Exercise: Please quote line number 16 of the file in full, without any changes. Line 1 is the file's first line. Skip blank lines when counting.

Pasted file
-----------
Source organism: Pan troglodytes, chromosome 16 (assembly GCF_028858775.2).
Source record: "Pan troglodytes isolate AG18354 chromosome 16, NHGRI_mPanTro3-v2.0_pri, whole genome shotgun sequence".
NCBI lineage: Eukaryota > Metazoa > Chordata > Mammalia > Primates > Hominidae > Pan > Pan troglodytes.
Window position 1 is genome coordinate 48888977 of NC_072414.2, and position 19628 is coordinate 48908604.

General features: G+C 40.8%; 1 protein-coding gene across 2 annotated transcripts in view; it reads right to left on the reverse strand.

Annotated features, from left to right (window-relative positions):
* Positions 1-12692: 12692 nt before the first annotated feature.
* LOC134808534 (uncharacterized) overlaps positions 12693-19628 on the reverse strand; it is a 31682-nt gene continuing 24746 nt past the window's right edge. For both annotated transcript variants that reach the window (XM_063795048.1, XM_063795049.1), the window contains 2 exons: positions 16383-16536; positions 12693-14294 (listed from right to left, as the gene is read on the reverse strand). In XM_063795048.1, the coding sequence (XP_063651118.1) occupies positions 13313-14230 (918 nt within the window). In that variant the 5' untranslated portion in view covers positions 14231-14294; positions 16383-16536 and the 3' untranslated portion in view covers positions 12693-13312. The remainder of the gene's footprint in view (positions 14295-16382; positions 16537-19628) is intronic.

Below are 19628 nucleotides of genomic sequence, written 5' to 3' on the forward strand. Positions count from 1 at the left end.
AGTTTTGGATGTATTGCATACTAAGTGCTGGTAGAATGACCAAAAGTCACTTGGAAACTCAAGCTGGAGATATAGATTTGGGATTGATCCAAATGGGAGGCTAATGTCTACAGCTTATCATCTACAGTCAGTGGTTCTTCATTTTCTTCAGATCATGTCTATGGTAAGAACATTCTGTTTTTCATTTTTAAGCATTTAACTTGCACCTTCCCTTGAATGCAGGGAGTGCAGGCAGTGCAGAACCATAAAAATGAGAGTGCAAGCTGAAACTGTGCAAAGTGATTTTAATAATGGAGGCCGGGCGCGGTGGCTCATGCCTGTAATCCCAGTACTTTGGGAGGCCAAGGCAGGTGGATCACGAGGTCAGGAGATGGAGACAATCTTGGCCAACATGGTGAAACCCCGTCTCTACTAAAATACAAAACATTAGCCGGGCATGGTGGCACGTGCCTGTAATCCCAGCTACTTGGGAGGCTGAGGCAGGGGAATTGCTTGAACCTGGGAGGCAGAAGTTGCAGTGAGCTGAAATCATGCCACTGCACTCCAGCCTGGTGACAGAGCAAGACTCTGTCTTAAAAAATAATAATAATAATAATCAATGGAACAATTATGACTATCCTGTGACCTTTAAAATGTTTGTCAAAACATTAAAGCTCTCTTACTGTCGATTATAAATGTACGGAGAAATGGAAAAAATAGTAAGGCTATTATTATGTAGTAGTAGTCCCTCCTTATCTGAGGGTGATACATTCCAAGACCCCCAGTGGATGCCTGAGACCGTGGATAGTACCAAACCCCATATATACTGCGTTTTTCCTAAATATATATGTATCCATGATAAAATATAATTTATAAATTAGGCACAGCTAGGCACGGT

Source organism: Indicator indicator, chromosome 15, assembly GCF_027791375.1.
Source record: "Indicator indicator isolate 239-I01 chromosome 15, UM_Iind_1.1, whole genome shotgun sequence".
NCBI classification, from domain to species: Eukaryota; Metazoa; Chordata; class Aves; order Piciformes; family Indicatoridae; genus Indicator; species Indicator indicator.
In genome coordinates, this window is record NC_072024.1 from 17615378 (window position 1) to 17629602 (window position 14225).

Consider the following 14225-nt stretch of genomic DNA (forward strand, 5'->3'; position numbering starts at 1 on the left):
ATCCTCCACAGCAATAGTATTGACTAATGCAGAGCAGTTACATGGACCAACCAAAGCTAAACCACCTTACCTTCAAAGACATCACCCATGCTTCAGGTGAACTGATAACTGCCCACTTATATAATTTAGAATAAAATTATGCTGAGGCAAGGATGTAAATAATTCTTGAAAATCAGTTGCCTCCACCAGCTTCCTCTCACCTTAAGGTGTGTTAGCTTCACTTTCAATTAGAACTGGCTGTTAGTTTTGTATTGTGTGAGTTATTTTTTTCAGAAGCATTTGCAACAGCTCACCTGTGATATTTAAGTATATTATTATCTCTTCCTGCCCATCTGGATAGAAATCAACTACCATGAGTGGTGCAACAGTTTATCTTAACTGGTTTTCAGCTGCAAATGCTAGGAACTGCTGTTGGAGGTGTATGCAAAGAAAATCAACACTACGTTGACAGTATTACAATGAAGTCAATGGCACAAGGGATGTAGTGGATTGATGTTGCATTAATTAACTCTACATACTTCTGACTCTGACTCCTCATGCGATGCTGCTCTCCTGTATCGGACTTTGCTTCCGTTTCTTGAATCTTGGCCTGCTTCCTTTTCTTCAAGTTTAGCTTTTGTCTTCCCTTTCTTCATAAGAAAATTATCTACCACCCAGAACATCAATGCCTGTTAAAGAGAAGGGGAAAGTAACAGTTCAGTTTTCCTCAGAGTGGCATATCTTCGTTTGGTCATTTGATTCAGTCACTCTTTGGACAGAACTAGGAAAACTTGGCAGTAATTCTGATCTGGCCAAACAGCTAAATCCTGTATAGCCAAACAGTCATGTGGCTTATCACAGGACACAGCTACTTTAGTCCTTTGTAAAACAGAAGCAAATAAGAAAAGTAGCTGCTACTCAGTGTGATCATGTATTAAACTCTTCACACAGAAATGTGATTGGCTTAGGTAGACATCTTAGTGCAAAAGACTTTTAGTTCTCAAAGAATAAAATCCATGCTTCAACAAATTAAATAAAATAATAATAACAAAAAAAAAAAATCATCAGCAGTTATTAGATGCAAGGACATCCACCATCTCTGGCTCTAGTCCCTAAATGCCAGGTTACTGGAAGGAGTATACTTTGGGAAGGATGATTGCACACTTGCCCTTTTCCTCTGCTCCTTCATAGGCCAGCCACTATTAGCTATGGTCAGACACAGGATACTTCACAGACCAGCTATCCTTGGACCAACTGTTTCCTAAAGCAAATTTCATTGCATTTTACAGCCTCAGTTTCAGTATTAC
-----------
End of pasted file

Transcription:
ATCCTCCACAGCAATAGTATTGACTAATGCAGAGCAGTTACATGGACCAACCAAAGCTAAACCACCTTACCTTCAAAGACATCACCCATGCTTCAGGTGAACTGATAACTGCCCACTTATATAATTTAGAATAAAATTATGCTGAGGCAAGGATGTAAATAATTCTTGAAAATCAGTTGCCTCCACCAGCTTCCTCTCACCTTAAGGTGTGTTAGCTTCACTTTCAATTAGAACTGGCTGTTAGTTTTGTATTGTGTGAGTTATTTTTTTCAGAAGCATTTGCAACAGCTCACCTGTGATATTTAAGTATATTATTATCTCTTCCTGCCCATCTGGATAGAAATCAACTACCATGAGTGGTGCAACAGTTTATCTTAACTGGTTTTCAGCTGCAAATGCTAGGAACTGCTGTTGGAGGTGTATGCAAAGAAAATCAACACTACGTTGACAGTATTACAATGAAGTCAATGGCACAAGGGATGTAGTGGATTGATGTTGCATTAATTAACTCTACATACTTCTGACTCTGACTCCTCATGCGATGCTGCTCTCCTGTATCGGACTTTGCTTCCGTTTCTTGAATCTTGGCCTGCTTCCTTTTCTTCAAGTTTAGCTTTTGTCTTCCCTTTCTTCATAAGAAAATTATCTACCACCCAGAACATCAATGCCTGTTAAAGAGAAGGGGAAAGTAACAGTTCAGTTTTCCTCAGAGTGGCATATCTTCGTTTGGTCATTTGATTCAGTCACTCTTTGGACAGAACTAGGAAAACTTGGCAGTAATTCTGATCTGGCCAAACAGCTAAATCCTGTATAGCCAAACAGTCATGTGGCTTATCACAGGACACAGCTACTTTAGTCCTTTGTAAAACAGAAGCAAATAAGAAAAGTAGCTGCTACTCAGTGTGATCATGTATTAAACTCTTCACACAGAAATGTGATTGGCTTAGGTAGACATCTTAGTGCAAAAGACTTTTAGTTCTCAAAGAATAAAATCCATGCTTCAACAAATTAAATAAAATAATAATAACAAAAAAAAAAAATCATCAGCAGTTATTAGATGCAAGGACATCCACCATCTCTGGCTCTAGTCCCTAAATGCCAGGTTACTGGAAGGAGTATACTTTGGGAAGGATGATTGCACACTTGCCCTTTTCCTCTGCTCCTTCATAGGCCAGCCACTATTAGCTATGGTCAGACACAGGATACTTCACAGACCAGCTATCCTTGGACCAACTGTTTCCTAAAGCAAATTTCATTGCATTTTACAGCCTCAGTTTCAGTATTAC